Out just after Christmas, Teddy Boys: Post-War Britain and the First Youth Revolution by Max Decharne looks like a must-read for fans of the era.
It is a must-read mainly because of the track record of the author. Although the subject matter probably helps, too, if you have a love of the 1950s (and beyond, as there was a revival a couple of decades later).
In terms of the track record, that’s based on how excellent the author’s King’s Road book was. Note also A Rocket In My Pocket – The Hipster’s Guide To Rockabilly Music and the more tongue-in-cheek Straight From The Fridge, Dad hipster slang book.
as for this one, it is a 320-page publication from Profile Books, with the subject matter pretty self-explanatory:
With their draped suits, suede creepers and immaculately greased hair, the Teddy Boys defined a new era for a generation of teenagers raised on a diet of drab clothes, Blitz playgrounds and tinned dinners.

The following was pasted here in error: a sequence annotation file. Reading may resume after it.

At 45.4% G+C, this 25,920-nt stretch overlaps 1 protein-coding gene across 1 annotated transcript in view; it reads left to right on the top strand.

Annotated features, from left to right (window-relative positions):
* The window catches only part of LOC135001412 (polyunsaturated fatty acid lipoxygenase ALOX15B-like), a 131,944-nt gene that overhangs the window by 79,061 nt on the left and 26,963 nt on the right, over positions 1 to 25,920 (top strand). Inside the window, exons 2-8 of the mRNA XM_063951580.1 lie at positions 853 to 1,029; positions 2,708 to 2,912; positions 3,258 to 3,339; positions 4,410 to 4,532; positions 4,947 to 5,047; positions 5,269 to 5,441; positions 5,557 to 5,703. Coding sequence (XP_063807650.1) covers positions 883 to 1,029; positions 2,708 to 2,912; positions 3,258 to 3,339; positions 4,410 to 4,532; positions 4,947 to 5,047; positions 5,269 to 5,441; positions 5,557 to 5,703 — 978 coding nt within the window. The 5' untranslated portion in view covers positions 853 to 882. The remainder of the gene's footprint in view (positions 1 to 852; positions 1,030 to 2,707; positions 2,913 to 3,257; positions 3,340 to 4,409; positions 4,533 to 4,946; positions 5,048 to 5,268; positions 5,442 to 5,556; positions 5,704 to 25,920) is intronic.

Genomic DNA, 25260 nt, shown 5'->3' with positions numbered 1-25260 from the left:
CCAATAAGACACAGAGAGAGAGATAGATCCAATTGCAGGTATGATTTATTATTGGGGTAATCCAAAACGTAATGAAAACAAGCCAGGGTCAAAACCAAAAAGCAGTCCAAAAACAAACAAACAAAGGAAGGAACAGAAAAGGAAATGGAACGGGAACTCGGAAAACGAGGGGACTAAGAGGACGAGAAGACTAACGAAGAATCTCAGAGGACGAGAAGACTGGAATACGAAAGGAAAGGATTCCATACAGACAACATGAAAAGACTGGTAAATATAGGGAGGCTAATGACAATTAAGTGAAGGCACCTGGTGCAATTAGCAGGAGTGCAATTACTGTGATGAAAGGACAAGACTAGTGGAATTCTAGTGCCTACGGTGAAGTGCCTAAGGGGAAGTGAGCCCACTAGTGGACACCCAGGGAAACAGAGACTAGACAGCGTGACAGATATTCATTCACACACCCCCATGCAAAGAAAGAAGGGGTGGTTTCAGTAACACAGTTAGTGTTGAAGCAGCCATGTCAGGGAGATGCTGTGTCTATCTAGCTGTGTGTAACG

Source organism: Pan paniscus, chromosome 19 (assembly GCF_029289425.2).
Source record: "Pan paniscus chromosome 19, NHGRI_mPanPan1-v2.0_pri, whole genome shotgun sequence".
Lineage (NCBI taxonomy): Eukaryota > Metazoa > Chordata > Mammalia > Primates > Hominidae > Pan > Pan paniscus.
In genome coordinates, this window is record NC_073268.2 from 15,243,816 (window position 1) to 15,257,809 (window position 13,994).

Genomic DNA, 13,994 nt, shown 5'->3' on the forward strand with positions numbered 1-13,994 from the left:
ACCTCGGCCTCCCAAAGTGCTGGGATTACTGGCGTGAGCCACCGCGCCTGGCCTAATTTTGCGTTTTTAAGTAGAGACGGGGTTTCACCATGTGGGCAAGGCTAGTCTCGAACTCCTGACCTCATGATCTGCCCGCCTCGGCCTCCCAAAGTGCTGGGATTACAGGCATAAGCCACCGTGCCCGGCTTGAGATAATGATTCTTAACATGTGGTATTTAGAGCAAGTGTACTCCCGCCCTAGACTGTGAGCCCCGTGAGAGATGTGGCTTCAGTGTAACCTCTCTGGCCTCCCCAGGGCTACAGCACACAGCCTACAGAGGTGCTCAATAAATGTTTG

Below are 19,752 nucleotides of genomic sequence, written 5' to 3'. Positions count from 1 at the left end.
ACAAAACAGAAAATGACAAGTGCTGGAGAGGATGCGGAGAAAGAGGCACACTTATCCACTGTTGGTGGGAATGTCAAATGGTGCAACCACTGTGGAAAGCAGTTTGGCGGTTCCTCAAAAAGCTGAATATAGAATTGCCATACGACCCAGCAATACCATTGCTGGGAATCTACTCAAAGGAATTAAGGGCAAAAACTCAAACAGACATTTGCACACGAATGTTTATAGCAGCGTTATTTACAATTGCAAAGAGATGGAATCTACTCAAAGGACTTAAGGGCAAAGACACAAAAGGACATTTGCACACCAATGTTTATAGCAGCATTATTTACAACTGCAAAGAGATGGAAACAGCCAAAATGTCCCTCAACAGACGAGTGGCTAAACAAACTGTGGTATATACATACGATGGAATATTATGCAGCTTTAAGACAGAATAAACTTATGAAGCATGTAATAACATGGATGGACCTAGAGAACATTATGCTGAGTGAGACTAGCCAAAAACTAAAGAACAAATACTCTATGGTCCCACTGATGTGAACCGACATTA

From the Edwardian origins of their fashion to the tabloid fears of delinquency, drunkenness and disorder, the story of the Teds throws a fascinating light on a British society that was still reeling from the Second World War. In the 1950s, working-class teenagers found a way of asserting themselves in how they dressed, spoke and socialised on the street. When people saw Teds, they stepped aside.
Musician and author Max Decharne traces the rise of the Teds and the shockwave they sent through post-war Britain, from the rise of rock ‘n’ roll to the Notting Hill race riots. Full of fascinating insight, deftly sketching the milieu of Elvis Presley and Derek Bentley, Billy Fury and Oswald Mosley, Teddy Boys is the story of Britain’s first youth counterculture.
Sounds like a winner to me. You can pre-order copies now, ahead of the 25th January 2024 launch date, with hardbacks selling for £23. Sadly, the paperback isn’t out until November next year.